World's largest office building has distinctive past
The world's largest office building, the Pentagon is synonymous with the Department of Defense and a symbol of American military might.
Exactly 60 years before the September 2001 attacks, on September 11, 1941, ground was broken in Arlington Country, Virginia, for a huge new building to house the War Department, forerunner of today's Department of Defense. The department was then operating from 17 separate buildings in Washington.
Pearl Harbor Alters Plans
At certain periods 13,000 people worked on the project. Originally, plans called for three floors, but as the military prepared for war after the attack on Pearl Harbor, two more floors were added. To conserve steel, concrete ramps were used in place of elevators and the outside walls were made of reinforced concrete.
The Pentagon was built in "stripped classical" style, a variation of Greek and Roman classicism popular in the middle of the 20th century and often used for government buildings.
On January 15, 1943, just 16 months after construction began, the Pentagon was completed. In April, occupants began moving in. Including outside facilities, the project cost about $83,000,000.
Five Sides, Five Layers, Five Floors
Since five roads surrounded the site, builders chose a five-sided building, which is how the Pentagon got its name.
The building consists of five concentric rings connected by ten corridors that run, like spokes, from the inner ring to the outer. Interior courtyards that provide light separate the rings.
The corridors are a total of 17.5 miles long, while the building provides a gross floor area of 6,500,000 square feet. There are 3,800,000 square feet for offices, concessions, and storage. The five-sided center courtyard covers five acres.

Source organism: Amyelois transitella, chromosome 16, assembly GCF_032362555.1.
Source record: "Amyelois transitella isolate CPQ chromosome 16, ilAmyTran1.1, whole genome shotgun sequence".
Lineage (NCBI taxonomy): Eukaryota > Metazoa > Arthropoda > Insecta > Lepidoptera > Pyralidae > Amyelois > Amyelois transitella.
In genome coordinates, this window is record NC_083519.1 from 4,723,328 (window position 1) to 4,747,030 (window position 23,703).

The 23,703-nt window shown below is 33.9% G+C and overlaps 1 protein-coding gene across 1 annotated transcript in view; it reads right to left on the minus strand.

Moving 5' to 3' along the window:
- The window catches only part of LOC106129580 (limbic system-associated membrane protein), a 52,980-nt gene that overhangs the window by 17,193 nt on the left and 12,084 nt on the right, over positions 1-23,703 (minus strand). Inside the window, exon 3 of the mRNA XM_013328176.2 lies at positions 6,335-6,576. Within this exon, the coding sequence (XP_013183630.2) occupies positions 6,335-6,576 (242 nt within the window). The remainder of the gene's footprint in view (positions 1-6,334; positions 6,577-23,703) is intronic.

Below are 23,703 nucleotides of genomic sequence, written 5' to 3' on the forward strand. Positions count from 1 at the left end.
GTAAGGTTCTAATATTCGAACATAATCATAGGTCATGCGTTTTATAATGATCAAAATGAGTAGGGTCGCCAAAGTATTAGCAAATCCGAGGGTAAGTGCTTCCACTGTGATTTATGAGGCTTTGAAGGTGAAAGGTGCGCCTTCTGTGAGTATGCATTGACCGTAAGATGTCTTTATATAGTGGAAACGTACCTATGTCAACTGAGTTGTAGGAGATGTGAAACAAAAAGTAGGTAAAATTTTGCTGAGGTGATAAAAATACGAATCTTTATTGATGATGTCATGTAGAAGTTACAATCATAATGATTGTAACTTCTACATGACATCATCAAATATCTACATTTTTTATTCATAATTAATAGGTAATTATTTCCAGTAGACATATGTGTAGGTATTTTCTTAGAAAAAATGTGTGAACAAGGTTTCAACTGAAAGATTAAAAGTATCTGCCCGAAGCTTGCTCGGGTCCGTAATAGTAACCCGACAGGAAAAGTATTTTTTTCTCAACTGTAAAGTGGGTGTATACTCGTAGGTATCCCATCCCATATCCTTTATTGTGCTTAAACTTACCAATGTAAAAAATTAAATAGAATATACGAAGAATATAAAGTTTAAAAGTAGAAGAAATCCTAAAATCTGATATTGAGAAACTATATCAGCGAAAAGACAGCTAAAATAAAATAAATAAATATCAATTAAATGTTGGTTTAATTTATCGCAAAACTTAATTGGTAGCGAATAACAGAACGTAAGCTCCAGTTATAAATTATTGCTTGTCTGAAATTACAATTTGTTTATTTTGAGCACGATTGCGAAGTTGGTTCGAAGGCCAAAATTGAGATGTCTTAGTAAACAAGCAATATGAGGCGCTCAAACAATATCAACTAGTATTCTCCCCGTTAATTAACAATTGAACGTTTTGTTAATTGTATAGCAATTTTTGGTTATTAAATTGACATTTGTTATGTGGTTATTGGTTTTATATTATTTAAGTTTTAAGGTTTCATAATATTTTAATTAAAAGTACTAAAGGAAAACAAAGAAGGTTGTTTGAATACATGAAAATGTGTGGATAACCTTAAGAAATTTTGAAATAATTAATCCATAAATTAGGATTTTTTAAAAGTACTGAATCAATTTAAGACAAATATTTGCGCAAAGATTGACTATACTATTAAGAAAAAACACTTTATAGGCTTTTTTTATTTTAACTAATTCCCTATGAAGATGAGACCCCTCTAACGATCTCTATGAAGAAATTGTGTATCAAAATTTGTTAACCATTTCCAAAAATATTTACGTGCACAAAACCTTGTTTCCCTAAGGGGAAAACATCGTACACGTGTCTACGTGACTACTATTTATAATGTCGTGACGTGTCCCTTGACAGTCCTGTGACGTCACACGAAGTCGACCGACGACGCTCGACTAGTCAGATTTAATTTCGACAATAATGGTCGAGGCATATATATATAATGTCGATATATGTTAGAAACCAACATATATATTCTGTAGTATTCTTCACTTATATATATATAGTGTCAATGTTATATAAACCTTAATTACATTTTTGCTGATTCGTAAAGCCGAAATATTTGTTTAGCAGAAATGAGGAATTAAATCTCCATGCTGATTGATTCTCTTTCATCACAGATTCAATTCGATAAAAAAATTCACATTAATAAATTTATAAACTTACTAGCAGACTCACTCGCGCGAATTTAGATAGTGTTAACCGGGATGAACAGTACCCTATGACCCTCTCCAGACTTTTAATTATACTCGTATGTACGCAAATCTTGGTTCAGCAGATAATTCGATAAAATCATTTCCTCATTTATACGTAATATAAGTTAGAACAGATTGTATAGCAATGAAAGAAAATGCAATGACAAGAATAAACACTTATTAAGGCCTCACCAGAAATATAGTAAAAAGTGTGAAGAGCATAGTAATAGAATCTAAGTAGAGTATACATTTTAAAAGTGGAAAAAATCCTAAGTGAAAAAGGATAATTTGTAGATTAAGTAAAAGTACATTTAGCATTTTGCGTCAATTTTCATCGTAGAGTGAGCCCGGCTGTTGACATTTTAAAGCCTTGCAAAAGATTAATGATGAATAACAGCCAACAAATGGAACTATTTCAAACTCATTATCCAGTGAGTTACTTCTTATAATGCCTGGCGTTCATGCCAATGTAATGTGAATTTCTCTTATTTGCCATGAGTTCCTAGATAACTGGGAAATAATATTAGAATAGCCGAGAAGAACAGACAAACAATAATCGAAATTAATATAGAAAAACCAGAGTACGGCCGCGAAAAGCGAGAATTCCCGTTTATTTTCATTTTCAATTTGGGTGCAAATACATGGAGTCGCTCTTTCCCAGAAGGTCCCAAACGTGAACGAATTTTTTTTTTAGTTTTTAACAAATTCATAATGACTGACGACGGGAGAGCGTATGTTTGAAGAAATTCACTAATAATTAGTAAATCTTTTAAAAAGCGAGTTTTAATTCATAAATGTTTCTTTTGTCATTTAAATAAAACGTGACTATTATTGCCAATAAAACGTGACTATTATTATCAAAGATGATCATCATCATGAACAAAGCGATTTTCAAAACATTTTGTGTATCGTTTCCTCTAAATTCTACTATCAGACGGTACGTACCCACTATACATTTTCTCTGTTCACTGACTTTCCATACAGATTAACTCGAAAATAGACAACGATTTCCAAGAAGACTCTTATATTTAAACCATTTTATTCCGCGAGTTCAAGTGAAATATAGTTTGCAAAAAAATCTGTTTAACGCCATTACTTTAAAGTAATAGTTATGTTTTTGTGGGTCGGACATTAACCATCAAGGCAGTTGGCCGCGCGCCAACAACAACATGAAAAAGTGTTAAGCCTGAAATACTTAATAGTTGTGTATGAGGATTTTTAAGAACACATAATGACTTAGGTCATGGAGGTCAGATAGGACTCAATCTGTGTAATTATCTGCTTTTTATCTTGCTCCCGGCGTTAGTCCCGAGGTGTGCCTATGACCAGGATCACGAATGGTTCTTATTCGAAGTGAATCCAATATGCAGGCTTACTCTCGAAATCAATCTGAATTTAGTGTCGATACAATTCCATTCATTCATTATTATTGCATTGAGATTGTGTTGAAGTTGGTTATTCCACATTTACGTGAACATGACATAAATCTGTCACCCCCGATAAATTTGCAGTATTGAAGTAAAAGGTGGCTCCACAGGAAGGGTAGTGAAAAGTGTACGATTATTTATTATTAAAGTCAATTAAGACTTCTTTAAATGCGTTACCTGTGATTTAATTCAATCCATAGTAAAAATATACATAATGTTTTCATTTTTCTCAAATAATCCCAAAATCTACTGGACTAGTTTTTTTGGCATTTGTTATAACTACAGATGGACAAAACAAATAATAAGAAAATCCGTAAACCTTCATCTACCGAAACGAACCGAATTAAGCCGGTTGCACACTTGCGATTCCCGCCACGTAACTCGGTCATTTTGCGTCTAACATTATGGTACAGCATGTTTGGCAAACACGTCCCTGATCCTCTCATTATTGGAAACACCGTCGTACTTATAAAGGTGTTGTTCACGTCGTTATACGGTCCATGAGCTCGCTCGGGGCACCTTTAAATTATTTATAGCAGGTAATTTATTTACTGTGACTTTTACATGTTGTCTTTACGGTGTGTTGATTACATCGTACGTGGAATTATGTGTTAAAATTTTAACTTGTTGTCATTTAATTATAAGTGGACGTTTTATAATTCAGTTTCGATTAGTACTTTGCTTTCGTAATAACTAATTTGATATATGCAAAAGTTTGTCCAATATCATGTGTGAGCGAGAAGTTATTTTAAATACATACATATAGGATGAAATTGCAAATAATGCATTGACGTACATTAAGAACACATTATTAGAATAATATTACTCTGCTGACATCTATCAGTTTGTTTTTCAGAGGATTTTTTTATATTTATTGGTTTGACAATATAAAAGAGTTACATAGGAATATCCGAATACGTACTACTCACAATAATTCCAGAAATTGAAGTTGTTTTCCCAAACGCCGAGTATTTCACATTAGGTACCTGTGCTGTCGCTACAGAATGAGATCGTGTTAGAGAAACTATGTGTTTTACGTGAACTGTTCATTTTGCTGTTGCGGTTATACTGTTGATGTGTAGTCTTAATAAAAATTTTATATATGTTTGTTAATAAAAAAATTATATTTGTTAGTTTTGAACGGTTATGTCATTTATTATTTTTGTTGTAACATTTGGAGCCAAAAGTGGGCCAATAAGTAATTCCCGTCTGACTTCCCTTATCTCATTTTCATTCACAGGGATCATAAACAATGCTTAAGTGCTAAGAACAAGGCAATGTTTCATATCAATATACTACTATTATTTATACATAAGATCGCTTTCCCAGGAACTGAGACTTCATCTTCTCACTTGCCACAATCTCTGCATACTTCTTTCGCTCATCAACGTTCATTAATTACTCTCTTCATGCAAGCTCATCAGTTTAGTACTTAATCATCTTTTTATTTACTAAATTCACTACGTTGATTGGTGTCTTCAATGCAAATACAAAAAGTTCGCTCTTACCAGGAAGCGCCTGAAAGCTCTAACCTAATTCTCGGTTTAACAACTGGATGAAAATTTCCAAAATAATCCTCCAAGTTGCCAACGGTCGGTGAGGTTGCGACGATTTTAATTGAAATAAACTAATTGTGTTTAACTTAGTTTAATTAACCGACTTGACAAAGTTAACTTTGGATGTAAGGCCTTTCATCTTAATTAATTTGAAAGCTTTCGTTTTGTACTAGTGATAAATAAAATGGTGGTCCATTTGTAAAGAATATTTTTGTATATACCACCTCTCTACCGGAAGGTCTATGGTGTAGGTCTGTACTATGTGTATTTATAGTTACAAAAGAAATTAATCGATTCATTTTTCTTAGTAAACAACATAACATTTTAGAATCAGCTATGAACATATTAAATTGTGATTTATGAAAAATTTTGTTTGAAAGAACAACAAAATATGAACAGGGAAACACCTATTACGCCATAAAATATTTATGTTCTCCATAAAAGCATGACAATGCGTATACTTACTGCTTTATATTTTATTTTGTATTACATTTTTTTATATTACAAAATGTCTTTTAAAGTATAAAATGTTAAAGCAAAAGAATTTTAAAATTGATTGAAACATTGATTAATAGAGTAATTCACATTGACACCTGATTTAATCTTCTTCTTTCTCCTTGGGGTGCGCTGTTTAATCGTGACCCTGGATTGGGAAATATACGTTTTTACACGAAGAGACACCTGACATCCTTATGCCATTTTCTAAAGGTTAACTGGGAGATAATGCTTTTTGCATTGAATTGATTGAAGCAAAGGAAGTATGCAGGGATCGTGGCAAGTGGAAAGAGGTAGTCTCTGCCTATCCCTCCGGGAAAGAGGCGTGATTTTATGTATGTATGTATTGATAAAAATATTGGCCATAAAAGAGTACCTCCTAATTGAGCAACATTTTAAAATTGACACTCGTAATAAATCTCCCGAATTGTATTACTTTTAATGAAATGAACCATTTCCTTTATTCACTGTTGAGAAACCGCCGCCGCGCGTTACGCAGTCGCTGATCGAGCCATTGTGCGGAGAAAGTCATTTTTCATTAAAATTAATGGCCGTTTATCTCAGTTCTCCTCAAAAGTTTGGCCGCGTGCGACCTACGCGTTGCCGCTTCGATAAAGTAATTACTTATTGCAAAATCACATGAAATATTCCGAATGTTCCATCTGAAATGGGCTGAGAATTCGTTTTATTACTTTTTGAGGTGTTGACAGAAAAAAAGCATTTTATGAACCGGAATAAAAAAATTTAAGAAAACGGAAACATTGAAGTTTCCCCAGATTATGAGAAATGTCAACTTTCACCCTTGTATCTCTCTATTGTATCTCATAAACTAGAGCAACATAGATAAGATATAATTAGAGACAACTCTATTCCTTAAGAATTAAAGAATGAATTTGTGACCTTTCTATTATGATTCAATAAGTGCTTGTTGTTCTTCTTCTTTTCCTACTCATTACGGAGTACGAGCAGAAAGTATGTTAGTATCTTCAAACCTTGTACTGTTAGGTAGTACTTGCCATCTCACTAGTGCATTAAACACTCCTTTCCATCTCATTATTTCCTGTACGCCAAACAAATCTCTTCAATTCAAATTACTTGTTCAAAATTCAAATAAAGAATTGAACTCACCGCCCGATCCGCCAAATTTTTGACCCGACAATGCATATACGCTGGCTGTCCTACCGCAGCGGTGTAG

A shopping concourse, numerous snack bars, cafeterias, dining rooms, banks, a subway station, and a bus platform make the Pentagon "a city within a city."
The structure is supported by 41,492 concrete piles. There are five floors, plus mezzanines and basements. The building itself is 77 feet, 3.5 inches high. Each outside wall is 921 feet long.
More than seven acres of glass went into the 7,754 windows in the Pentagon. There are 16,250 light fixtures, with some 250 bulb replacements made each day. There are 7,000 electric clock outlets, 691 drinking fountains, 131 stairways, 19 escalators, 13 elevators, 672 firehouse cabinets, and 284 rest rooms.
The Pentagon site covers a total of 583 acres, while the building itself sits on 29 acres. The Pentagon's sewage treatment plant and the heating and refrigeration unit each cover one acre. The parking lot is 67 acres and has spaces for 8,770 vehicles.
Miles of Cables
Thirty miles of access highway and 21 bridges and overpasses were built to connect the complex to nearby roads.
Some 100,000 miles of telephone cable handle the 200,000 phone calls made at the Pentagon each day. The Defense Post Office handles 1,200,000 pieces of mail each month. At its peak during World War II, 33,000 people worked in the Pentagon.
A Historic Landmark
In 1992, the Pentagon became a national historic landmark. Architects noted the building's unusual shape, facades, courtyard, two terraces, and its history as significant characteristics.
September 11 Attack
In 1990, a major renovation plan was approved, calling for the building to be gutted, asbestos removed, and new plumbing, wiring, and other features installed in compliance with current building codes.
The plane that crashed into the Pentagon on September 11, 2001, hit a section that had recently been renovated and was still only partially occupied. Authorities say the death toll of 189 would have likely been much higher if the area had been fully occupied. The crash caused a gash on the west side of the Pentagon measuring 30 yards wide and 10 yards deep; 185,693 square feet were damaged and 37,161 square feet were destroyed. Three of the five Pentagon rings were damaged. It cost $501 million to repair the building; repairs were finished within a year of the attack.
Fact Monster™ Database, © 2007 Pearson Education, Inc. All rights reserved.